Thylias Moss is apoet, writer, experimental filmmaker, sound artist and playwright, of African American, Native American, and European heritage. She has published a number of poetry collections.
Moss was born Thylias Rebecca Brasier, in a working-class family in Ohio. Her Native American father was a tire recapper, and her mother a maid. Moss has said that her father chose the name Thylias because he decided she needed a name that hadn’t existed before. According to Moss, her first few years of life were happy, with Moss and her family living in the upstairs rooms of an older Jewish couple named Feldman (who Moss believes were Holocaust survivors).
When Moss was five, the Feldmans sold their house and moved away. Her parents continued to live in the house with the new homeowners and their 13-year-old daughter, Lytta, who began to baby-sit Thylias after school. Lytta tormented Moss on a daily basis. In addition to this, as a child Moss experienced several horrific events, such as seeing a friend jump from a window to escape a would-be rapist and witnessing a boy on a bicycle get killed by a truck.
Moss attended Syracuse University. After several years of working, she enrolled in Oberlin College in 1979 and graduated in 1981. Moss later received a Master of Arts in English, with an emphasis on writing, from the University of New Hampshire. Moss is now Professor of English and Professor of Art and Design at the University of Michigan.
A Hot Time in a Small Town
By Thylias Moss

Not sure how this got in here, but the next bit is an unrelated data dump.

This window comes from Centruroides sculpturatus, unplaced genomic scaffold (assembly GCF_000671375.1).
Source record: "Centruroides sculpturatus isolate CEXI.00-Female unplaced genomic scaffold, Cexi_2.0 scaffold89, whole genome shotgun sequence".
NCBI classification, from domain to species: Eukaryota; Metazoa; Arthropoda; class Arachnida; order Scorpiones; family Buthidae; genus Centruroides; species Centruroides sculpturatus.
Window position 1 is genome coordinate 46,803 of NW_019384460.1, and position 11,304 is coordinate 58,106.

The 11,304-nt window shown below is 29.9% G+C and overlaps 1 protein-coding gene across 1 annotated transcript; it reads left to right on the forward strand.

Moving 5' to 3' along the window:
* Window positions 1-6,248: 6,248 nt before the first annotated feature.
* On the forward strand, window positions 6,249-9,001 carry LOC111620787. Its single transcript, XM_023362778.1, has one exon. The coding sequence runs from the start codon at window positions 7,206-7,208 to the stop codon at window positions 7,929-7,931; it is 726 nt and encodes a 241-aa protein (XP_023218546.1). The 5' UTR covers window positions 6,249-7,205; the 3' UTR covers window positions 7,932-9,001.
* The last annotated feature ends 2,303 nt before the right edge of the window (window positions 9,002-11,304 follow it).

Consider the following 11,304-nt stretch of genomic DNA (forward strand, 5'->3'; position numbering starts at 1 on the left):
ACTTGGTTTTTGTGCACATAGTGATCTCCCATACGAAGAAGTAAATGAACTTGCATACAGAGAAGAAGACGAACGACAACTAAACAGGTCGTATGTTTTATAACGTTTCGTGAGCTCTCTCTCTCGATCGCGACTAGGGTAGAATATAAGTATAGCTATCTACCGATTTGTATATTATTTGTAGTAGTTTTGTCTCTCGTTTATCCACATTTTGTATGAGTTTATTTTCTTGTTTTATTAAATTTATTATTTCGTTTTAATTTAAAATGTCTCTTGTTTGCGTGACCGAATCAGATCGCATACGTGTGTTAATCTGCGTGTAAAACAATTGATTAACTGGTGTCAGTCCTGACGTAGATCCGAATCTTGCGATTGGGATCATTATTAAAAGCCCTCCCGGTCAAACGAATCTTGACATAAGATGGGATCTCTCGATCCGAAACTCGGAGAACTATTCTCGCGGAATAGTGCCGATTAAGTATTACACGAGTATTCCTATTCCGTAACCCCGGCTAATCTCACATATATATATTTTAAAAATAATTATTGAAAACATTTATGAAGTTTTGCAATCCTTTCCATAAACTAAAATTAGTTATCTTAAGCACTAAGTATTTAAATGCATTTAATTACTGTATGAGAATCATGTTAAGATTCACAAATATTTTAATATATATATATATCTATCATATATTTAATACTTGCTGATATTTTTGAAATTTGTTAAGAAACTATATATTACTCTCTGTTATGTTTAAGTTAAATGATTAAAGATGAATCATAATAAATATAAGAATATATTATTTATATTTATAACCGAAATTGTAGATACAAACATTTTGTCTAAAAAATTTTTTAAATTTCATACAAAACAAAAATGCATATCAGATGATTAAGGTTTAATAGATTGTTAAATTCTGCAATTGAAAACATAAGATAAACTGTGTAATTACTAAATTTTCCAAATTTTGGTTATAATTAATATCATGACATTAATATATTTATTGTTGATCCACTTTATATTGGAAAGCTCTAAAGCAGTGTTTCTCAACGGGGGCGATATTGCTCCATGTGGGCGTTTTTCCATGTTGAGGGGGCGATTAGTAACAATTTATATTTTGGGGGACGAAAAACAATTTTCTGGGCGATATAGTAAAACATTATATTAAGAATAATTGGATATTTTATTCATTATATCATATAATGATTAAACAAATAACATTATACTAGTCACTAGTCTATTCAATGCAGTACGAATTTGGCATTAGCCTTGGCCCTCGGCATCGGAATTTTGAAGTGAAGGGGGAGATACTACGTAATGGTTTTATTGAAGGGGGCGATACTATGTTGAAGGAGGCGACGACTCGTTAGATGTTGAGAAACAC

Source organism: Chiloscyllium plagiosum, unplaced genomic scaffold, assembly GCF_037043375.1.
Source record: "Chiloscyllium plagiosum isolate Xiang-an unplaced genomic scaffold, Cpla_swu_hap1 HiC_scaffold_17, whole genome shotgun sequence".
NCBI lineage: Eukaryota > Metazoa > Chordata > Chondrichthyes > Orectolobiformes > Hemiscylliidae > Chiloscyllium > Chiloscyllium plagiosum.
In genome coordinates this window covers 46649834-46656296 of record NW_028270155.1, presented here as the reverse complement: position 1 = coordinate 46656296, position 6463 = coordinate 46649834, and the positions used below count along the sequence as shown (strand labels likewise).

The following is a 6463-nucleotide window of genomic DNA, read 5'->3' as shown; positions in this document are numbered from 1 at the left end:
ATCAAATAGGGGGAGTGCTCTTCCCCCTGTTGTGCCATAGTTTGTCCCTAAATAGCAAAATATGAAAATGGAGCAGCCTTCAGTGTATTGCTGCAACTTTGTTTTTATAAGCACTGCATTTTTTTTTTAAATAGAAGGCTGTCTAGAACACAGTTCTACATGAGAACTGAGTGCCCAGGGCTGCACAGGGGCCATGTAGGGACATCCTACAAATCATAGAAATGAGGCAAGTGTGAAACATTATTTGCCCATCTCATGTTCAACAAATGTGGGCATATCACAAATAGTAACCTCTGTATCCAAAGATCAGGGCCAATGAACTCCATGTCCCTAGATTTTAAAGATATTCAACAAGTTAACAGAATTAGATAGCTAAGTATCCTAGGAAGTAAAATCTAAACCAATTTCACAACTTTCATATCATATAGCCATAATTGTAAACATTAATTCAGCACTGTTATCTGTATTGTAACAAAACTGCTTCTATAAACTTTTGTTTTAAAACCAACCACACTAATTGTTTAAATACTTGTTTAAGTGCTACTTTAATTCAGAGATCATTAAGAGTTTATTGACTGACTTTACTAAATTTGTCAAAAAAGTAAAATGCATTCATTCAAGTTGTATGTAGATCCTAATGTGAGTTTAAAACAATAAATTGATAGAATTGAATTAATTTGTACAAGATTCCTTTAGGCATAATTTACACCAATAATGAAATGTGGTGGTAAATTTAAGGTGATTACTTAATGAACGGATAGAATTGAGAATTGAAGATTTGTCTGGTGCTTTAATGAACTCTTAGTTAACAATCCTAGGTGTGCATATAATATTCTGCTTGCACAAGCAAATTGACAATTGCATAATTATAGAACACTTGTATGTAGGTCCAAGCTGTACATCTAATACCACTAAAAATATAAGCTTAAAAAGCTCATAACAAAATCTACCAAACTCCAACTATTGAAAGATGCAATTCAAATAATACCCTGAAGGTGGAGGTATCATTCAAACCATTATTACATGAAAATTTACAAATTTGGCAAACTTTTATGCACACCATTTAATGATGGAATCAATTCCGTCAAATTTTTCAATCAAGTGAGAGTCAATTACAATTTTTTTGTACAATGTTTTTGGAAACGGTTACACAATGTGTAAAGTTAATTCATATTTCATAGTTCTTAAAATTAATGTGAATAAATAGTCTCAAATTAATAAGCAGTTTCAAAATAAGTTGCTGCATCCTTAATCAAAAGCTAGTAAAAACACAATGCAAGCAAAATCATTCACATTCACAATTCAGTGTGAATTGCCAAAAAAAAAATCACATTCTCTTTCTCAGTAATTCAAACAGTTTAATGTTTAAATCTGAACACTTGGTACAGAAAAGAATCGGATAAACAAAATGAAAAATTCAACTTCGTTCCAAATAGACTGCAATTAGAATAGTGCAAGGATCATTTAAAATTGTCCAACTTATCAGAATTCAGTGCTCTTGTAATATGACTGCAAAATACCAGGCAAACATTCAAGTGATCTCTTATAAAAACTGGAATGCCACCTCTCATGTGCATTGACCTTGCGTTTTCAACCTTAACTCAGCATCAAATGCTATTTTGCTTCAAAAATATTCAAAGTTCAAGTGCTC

In this restaurant a plate of bluefish pâté
and matzos begin memorable meals.
The cracker is ridged, seems planked, an old wall
streaked sepia, very nearly black
in Tigrett, Tennessee
where it burned
into a matzo’s twin. While waiting
for a Martha’s Vineyard salad, I rebuild the church
with crackers, pâté as paste
as a flaming dessert arrives at another table where diners
are ready for a second magnum of champagne; every day
is an anniversary; every minute, a commemoration
so there is no reason to ever be sober
to excuse incendiaries who gave up the bottle,
threw alcohol at the church, spectacular reform
in flames themselves ordinary—there’d been fire in that church
many times, every Sunday and even at the Thursday
choir rehearsals. For years there’d been a fired-up congregation
so seething, neighborhoods they marched through ignited
no matter their intention; just as natural as summer.
There were hot links as active as telephone lines
whose poles mark the countryside as if the nation is helpless
without a crucifix every few yards; pity they are combustible
and that fire itself is holy, that its smoke merges with atmosphere,
that we breathe its residue, that when it is thick and black enough
to believe in, it betrays and chokes us; pity
that it is the vehicle that proves the coming of the Lord,
the establishment of his kingdom, his superiority because
fire that maintains him disfigures us; when we try to embrace
him; we find ourselves out on a limb burning. The meal
tastes divine, simply divine
and I eat it in the presence of a companion dark as scab,
as if skin burned off was replaced as he healed
with this total-body scab
under which he is pink as a pig, unclean at least
In my left hand, a dash of Lot’s wife; in my right, a mill
to freshly grind the devil, since fire is power
both the supreme good and supreme evil are entitled
to it; most of the time, what did it matter
who was in charge of Job? Both burnt him.